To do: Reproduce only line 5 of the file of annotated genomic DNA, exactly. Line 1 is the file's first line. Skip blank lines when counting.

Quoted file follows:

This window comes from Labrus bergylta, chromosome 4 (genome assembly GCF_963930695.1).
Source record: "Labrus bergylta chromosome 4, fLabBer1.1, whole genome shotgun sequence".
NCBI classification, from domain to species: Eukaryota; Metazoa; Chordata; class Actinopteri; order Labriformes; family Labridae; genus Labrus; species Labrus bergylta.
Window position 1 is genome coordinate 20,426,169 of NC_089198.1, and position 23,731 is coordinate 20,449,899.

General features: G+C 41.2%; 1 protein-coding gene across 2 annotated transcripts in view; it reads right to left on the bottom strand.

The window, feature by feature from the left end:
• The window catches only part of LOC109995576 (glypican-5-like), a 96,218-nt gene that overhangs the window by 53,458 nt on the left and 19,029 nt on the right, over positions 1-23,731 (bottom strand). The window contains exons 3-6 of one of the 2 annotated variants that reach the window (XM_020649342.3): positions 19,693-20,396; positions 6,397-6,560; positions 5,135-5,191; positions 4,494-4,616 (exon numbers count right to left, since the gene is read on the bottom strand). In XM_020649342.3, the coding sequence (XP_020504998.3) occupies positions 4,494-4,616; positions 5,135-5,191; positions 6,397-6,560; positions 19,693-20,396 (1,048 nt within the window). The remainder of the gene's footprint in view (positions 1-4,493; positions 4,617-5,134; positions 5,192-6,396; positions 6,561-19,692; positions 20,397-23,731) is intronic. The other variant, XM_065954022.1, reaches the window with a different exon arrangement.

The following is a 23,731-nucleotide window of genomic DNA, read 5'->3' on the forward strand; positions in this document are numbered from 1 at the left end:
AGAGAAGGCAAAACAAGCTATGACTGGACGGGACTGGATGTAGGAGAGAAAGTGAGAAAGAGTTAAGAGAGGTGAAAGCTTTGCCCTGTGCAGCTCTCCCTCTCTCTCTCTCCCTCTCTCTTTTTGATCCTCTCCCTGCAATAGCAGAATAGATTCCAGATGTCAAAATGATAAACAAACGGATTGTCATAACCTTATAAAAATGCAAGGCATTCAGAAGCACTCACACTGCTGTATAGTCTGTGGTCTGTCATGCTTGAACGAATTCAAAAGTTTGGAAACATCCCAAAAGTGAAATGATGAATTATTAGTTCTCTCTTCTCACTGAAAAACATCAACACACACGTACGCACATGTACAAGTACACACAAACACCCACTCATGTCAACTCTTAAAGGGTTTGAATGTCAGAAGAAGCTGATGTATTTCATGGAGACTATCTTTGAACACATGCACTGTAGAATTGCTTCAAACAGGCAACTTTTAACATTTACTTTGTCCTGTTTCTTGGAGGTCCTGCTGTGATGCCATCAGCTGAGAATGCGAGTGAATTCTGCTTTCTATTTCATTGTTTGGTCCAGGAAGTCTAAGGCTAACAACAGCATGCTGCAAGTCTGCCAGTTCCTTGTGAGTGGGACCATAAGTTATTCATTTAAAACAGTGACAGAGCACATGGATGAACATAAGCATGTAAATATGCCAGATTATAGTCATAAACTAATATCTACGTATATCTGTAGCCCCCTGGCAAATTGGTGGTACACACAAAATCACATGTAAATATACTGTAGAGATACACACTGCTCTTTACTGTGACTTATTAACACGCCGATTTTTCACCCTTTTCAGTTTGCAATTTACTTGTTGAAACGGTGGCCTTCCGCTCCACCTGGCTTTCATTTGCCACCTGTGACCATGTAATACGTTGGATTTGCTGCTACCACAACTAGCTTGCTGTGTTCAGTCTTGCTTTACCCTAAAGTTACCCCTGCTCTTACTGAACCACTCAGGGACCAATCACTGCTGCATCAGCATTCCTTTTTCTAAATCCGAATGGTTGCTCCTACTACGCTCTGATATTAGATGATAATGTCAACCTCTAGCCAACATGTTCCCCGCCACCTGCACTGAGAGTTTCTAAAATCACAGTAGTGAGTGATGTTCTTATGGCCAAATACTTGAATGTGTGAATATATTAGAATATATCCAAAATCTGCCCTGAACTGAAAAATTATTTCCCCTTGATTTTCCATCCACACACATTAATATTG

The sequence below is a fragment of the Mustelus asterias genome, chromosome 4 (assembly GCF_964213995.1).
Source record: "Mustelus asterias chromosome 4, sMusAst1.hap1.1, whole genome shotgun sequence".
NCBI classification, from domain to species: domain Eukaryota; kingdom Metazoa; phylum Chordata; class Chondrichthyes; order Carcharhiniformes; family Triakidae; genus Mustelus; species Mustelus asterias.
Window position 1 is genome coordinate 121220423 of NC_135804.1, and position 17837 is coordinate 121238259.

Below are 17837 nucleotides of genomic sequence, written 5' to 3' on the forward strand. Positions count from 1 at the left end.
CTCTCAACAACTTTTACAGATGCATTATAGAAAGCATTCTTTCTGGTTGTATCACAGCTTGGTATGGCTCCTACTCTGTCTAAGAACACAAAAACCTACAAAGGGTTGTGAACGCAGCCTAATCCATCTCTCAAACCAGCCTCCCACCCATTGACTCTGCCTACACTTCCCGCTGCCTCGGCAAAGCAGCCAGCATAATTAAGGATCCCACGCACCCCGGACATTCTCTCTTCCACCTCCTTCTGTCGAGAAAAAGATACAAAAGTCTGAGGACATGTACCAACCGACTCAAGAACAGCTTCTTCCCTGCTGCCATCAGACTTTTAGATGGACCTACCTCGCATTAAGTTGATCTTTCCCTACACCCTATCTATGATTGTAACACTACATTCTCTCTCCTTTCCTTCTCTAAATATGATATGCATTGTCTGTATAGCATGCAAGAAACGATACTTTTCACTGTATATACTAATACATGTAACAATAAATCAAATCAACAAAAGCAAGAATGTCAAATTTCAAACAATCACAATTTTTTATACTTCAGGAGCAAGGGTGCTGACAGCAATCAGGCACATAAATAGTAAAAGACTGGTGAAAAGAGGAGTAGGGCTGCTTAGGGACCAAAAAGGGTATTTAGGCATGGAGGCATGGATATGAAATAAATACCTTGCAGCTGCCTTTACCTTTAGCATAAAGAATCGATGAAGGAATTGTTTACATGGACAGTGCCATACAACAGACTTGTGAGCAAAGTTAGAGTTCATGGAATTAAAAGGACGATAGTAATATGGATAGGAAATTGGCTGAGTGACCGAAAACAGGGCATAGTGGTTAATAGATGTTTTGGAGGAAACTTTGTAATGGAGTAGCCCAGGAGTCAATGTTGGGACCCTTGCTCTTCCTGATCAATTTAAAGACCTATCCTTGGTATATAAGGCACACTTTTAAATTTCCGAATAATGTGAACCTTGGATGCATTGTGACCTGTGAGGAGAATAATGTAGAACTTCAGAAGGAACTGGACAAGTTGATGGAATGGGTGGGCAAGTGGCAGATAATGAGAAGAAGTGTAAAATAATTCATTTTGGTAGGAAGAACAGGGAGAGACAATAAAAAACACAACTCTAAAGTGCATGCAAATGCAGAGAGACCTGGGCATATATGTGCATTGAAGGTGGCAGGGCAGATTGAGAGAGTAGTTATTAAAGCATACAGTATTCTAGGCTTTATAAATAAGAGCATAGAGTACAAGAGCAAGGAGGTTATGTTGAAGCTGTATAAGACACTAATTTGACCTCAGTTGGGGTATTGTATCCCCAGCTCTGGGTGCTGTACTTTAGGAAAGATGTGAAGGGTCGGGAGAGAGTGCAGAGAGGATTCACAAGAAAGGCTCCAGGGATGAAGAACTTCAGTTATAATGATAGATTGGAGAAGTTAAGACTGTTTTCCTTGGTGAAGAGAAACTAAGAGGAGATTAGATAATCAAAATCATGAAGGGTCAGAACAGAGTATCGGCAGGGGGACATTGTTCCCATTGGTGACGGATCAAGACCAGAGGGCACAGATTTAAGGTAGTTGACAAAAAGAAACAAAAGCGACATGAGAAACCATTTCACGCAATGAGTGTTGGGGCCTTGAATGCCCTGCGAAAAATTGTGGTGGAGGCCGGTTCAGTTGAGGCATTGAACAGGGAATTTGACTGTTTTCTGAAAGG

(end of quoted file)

General features: G+C 41.2%; 1 protein-coding gene across 2 annotated transcripts in view; it reads right to left on the bottom strand.